Environmental tag makes timber more valuableThe city of Astoria's 3,700 acres of forest surrounding the Bear Creek watershed near Knappa have been certified as being managed in a sustainable and environmentally friendly way.

That certification means any timber harvested from the forest could sell at a higher price because of demand from mills that want their products to carry an environmental label said Robert Hrubes, senior vice president of Scientific Certification Systems, the firm that evaluated Astoria's forest for certification.

Hrubes' presentation came during an Astoria City Council meeting Monday night.

He said now the city can point to its certification as proof the city is working to harvest its timber in a way that's sensitive to the environment and not a danger to Astoria's drinking water.

"You can now say: 'I do good forestry, but just don't believe me, I've been third-party certified,'" he said.

Hrubes' firm checks to see if forests comply with the standards of the Forest Stewardship Council, an internationally recognized forestry accreditation group. Now that Astoria's forest has been certified, Hrubes said more work will be done in about five years to ensure Astoria still warrants certification.

Barry Sims who compiled the information that went into SCS's report for Astoria's certification, said that because the forest surrounded a watershed meant to serve as the city's water source, it already had been managed in a responsible manner for several decades. He said roads in the area are well maintained and don't erode much, there is a good mix of tree species and animal habitats are well protected.

"They scored pretty highly across the board," he said.

Following the presentation of the certification, the city's Public Works Director Mitch Mitchum put a request before the council to accept bids for a timber sale to thin 88 acres of the watershed forest. He said thinning is part of management plans created by the city, Oregon State University and a private forestry consultant.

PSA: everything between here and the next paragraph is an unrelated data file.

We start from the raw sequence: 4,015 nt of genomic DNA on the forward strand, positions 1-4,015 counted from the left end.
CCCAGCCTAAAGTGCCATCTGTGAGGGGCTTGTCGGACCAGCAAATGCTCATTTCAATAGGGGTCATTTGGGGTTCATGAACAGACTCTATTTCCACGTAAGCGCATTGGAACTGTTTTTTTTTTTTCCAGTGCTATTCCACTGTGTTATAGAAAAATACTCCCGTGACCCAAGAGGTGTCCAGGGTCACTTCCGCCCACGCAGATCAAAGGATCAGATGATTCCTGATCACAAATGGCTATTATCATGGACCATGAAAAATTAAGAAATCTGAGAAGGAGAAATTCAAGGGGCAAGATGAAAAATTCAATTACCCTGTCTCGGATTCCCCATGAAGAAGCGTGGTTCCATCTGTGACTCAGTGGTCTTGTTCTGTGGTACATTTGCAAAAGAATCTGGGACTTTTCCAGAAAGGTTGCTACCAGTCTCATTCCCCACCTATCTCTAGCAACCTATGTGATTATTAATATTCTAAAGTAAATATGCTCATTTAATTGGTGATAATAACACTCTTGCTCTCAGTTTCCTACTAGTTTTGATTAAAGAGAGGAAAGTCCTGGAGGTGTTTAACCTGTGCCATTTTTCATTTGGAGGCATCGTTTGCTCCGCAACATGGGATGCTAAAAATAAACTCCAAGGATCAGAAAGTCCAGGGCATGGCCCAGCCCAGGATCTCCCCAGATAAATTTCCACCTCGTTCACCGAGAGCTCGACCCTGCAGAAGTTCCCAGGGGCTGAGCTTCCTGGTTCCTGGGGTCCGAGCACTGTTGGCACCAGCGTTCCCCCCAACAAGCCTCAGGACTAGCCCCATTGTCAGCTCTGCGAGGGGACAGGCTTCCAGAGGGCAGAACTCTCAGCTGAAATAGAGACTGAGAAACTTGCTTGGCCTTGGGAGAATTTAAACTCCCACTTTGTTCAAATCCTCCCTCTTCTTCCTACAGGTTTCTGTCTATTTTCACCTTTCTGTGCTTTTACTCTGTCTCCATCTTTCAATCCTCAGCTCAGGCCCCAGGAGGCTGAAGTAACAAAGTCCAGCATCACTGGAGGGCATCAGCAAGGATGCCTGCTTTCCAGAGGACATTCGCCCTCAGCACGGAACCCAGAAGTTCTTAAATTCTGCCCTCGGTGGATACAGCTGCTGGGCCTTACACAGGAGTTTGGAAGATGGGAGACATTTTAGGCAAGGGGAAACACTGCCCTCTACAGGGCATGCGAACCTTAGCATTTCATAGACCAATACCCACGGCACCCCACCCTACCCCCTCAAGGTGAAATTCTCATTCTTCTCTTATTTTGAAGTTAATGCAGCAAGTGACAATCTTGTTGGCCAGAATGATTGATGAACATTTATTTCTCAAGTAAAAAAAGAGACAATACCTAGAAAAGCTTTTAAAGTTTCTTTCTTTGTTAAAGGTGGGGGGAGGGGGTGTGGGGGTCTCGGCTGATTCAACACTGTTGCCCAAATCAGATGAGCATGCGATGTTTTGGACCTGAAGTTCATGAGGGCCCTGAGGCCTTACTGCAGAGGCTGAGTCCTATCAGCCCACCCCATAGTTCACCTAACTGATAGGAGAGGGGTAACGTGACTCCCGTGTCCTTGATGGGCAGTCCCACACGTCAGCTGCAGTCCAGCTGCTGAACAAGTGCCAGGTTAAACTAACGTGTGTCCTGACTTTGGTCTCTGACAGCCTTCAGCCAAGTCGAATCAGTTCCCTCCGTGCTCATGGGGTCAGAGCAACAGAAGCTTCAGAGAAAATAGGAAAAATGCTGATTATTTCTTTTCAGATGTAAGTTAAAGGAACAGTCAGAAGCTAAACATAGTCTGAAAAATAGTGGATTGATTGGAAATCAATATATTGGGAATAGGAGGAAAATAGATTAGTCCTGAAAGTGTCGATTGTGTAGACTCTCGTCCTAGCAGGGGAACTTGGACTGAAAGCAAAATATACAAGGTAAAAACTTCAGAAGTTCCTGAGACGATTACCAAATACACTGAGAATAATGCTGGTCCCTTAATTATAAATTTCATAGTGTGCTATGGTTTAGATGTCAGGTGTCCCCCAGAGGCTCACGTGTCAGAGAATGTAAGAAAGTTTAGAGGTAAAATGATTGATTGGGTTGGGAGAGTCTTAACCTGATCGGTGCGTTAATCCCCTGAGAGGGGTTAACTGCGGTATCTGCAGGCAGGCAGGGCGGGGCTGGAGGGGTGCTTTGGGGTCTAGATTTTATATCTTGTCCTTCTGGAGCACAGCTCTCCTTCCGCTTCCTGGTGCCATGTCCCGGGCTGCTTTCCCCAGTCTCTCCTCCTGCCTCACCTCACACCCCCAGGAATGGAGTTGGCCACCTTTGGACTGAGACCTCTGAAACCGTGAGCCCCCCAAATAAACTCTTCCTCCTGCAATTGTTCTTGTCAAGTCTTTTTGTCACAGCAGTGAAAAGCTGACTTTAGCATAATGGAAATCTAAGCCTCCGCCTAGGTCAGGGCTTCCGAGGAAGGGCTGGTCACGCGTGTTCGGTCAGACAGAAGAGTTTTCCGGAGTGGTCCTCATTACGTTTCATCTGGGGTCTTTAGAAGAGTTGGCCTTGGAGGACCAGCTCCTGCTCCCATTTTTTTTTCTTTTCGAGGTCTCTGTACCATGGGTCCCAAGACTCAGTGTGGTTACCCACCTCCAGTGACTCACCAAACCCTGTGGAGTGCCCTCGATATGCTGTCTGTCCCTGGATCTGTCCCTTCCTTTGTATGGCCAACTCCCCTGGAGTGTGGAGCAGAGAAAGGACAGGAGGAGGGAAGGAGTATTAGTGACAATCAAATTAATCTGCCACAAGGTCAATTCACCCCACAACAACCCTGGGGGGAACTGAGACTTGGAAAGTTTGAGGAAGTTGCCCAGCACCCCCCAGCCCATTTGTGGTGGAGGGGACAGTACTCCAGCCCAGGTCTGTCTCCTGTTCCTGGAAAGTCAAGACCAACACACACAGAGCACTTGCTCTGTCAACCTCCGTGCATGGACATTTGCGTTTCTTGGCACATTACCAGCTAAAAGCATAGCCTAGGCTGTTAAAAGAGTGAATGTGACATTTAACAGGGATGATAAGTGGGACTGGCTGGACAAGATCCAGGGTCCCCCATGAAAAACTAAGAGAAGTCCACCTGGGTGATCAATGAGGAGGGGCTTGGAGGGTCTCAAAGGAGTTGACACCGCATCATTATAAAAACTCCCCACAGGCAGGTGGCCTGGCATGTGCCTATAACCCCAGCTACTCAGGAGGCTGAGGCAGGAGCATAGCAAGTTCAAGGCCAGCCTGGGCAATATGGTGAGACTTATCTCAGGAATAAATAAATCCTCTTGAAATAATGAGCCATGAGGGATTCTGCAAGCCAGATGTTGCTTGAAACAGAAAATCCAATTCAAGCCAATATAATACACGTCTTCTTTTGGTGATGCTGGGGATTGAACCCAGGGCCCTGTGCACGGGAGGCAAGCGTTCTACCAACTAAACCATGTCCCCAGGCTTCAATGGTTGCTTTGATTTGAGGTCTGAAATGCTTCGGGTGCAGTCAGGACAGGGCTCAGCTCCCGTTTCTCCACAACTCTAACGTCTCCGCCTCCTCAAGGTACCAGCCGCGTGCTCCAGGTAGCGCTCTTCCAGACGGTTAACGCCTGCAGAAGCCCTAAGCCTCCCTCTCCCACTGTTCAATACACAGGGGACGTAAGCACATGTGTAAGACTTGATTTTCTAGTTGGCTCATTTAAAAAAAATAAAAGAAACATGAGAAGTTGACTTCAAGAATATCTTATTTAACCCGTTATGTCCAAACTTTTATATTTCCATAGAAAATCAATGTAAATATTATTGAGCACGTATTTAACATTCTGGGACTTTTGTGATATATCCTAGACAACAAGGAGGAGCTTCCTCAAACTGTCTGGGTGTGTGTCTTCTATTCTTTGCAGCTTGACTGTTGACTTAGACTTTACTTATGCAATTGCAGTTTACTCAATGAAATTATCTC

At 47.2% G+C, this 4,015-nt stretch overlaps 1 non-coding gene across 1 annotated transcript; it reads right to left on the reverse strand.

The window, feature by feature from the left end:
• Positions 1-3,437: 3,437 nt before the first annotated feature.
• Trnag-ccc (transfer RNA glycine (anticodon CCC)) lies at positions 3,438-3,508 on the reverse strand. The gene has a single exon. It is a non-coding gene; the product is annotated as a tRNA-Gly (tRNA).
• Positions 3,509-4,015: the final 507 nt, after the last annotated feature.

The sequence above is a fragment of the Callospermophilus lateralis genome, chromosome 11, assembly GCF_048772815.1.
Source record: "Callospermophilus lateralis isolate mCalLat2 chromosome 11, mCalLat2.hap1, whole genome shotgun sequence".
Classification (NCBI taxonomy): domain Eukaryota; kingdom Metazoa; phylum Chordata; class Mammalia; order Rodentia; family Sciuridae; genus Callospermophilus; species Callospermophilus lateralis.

Mitchum said the thinning, which is expected to take place during July, August and September, is expected to bring in about $100,000. He added the timber harvested from the sale, would now be certified.

City Manager Dan Bartlett said the funds from the harvest would go to the capital improvement funds, where they have traditionally been sent.

In other business, the council:

• Approved a request by Astoria Library Director Jane Tucker to submit a preliminary proposals for grants from the state to explore the possibility of a library district encompassing Columbia, Clatsop counties and, possibly, Tillamook, into one library district. Tucker said the proposal would be due April 11. She said the grants would only give the libraries the resources to explore the possibility of a district and would not be a binding step.

Compere said looking into a district was "a great idea" as it could make libraries in all three counties better and more efficient.

• Amended a city ordinance to end mandatory garbage service and approved a resolution setting rates for new garbage city options. City Manager Dan Bartlett said the city's garbage contractor, Sunset Refuse and Recycling, had already stopped serving people who were refusing to pay for garbage service, and so the action would only change the ordinance to reflect that.

He added the new garbage services will let people have their trash picked up on a monthly or on a "will-call" basis and won't mean a rate increase for the rest of Astoria's garbage customers.

Councilor Loran Matthews said he didn't believe ending mandatory garbage service would mean more people would dump illegally, because many are already doing that.

"I'm not sure we'd create any problems we don't already have," he said.

Bartlett also reminded the council the city does have nuisance laws that could force people to clean up their trash if they just left it on their property instead of paying for a pick-up.

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